Marwa Arafa, a 27-year-old translator, appeared before the State Security Prosecution on Monday two weeks after she was arrested from her home in Cairo and disappeared. The prosecution ordered Arafa to be held in remand detention on charges of joining a terrorist group and funding terror-related activity, according to Mokhtar Mounir, a lawyer with the Association for Freedom of Thought and Expression.
On the evening of April 20, two plainclothes police officers and four armed, masked men in police uniforms raided Arafa’s apartment, according to Human Rights Watch. They confined Arafa’s 21-month-old child, her 19-year-old-sister, and a nanny to one room while they searched the apartment. Security forces detained Arafa and held her in an undisclosed location for two weeks. Her family did not know of her whereabouts until she appeared before the prosecution on Monday in Case 570/2020.
“After 14 days of enforced disappearance, Marwa has moved to the second stage of the hellish cycle that has swallowed up dozens of our friends and thousands of others,” Arafa’s husband Tamer Mowafy wrote on Twitter. “Remand detention (which is not legally justified) and automatic renewals that none of us know when will end.”
Arafa’s arrest and imprisonment bears similarities to the case of Kholoud Said, the 35-year-old head of translation at the prestigious Bibliotheca Alexandrina.
Security forces arrested Said, one day after Arafa on April 21, from her family home in Alexandria, according to a Facebook statement by her friends. The next day, Said’s brother received a phone call from an unidentified number asking him to bring her laptop charger to the National Security Agency’s headquarters in Alexandria, which he did, according to Human Rights Watch.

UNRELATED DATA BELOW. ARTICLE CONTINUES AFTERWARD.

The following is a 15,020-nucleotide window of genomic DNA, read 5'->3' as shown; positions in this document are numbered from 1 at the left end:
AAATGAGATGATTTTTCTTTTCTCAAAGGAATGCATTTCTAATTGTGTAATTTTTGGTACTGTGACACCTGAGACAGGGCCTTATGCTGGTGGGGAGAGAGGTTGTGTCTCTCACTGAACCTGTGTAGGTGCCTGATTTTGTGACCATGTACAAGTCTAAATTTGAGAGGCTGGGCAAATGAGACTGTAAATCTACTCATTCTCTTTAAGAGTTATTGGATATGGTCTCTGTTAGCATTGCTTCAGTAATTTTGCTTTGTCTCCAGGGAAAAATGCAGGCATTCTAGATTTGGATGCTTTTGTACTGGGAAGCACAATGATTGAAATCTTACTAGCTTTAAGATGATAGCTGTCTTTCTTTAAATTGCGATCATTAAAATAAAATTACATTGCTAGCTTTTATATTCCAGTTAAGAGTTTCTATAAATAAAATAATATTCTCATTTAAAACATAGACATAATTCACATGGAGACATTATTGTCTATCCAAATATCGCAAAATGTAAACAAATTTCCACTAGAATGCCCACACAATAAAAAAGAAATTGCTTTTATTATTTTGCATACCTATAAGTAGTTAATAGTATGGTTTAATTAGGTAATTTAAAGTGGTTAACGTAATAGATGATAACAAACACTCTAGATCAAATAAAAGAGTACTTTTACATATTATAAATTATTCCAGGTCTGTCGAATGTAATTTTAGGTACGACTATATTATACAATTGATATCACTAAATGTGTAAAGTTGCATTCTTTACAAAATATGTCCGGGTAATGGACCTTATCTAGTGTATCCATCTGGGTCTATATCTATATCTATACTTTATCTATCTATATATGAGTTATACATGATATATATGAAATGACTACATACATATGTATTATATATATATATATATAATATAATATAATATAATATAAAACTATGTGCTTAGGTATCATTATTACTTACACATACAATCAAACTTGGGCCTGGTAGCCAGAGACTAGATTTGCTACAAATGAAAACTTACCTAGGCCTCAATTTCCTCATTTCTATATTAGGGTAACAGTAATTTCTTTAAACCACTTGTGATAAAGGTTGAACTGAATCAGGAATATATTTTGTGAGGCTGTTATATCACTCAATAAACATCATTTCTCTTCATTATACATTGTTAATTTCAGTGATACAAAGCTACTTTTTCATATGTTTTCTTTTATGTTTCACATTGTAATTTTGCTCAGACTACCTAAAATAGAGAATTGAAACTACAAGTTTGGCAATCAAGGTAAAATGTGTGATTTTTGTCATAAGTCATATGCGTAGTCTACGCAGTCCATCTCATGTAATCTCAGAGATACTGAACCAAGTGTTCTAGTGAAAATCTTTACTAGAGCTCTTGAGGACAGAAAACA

Authorities gave Said’s family no information about her whereabouts and she was held in an undisclosed location until she appeared before the State Security Prosecution eight days later, on April 28. Prosecutors ordered her to be held in remand detention in Case 558/2020 on charges of joining a terrorist group, spreading false news, and misusing an online website with the intent of committing a crime, according to the Association for Freedom of Thought and Expression.
According to Human Rights Watch, Said’s friend said that a lawyer was allowed to attend her interrogation and that prosecutors focused their questions on Facebook posts in which Said shared news articles criticizing the government.
Tens of thousands of prisoners are being held in remand detention, with their detention orders repeatedly renewed on a routine basis. For the past several weeks, detainees and their lawyers have even been prevented from attending the rote detention renewal sessions as authorities have tightened restrictions amid the coronavirus pandemic. The Interior Ministry has also banned all family prison visitations since March 10.
Over 700 prisoners have had their remand detention orders renewed without them or their lawyers present, including software developer and activist Alaa Abd El Fattah, lawyer Mahienour al-Massry, and journalists Solafa Magdy, Hossam al-Sayed, Ahmed Shaker and Khaled Dawoud.